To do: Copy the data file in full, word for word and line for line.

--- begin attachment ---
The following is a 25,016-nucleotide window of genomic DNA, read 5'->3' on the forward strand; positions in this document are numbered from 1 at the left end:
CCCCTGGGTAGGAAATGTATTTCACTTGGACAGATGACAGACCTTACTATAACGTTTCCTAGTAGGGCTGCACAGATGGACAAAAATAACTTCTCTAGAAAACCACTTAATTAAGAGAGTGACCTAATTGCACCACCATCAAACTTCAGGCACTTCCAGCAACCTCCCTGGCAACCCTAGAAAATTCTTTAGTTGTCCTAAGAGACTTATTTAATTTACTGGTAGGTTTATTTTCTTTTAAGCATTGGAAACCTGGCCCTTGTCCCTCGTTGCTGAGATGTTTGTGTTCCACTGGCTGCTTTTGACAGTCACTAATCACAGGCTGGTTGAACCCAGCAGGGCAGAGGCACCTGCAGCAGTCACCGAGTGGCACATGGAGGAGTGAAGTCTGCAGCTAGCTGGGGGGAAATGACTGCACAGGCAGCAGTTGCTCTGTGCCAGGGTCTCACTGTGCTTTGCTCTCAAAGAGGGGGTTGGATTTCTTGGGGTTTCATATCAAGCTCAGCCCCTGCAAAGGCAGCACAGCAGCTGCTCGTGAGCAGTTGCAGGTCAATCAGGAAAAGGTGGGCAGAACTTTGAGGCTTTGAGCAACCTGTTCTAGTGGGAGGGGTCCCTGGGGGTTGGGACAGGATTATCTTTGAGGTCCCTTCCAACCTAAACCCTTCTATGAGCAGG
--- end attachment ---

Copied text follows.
The following is a 25,016-nucleotide window of genomic DNA, read 5'->3' on the forward strand; positions in this document are numbered from 1 at the left end:
CCCCTGGGTAGGAAATGTATTTCACTTGGACAGATGACAGACCTTACTATAACGTTTCCTAGTAGGGCTGCACAGATGGACAAAAATAACTTCTCTAGAAAACCACTTAATTAAGAGAGTGACCTAATTGCACCACCATCAAACTTCAGGCACTTCCAGCAACCTCCCTGGCAACCCTAGAAAATTCTTTAGTTGTCCTAAGAGACTTATTTAATTTACTGGTAGGTTTATTTTCTTTTAAGCATTGGAAACCTGGCCCTTGTCCCTCGTTGCTGAGATGTTTGTGTTCCACTGGCTGCTTTTGACAGTCACTAATCACAGGCTGGTTGAACCCAGCAGGGCAGAGGCACCTGCAGCAGTCACCGAGTGGCACATGGAGGAGTGAAGTCTGCAGCTAGCTGGGGGGAAATGACTGCACAGGCAGCAGTTGCTCTGTGCCAGGGTCTCACTGTGCTTTGCTCTCAAAGAGGGGGTTGGATTTCTTGGGGTTTCATATCAAGCTCAGCCCCTGCAAAGGCAGCACAGCAGCTGCTCGTGAGCAGTTGCAGGTCAATCAGGAAAAGGTGGGCAGAACTTTGAGGCTTTGAGCAACCTGTTCTAGTGGGAGGGGTCCCTGGGGGTTGGGACAGGATTATCTTTGAGGTCCCTTCCAACCTAAACCCTTCTATGAGCAGG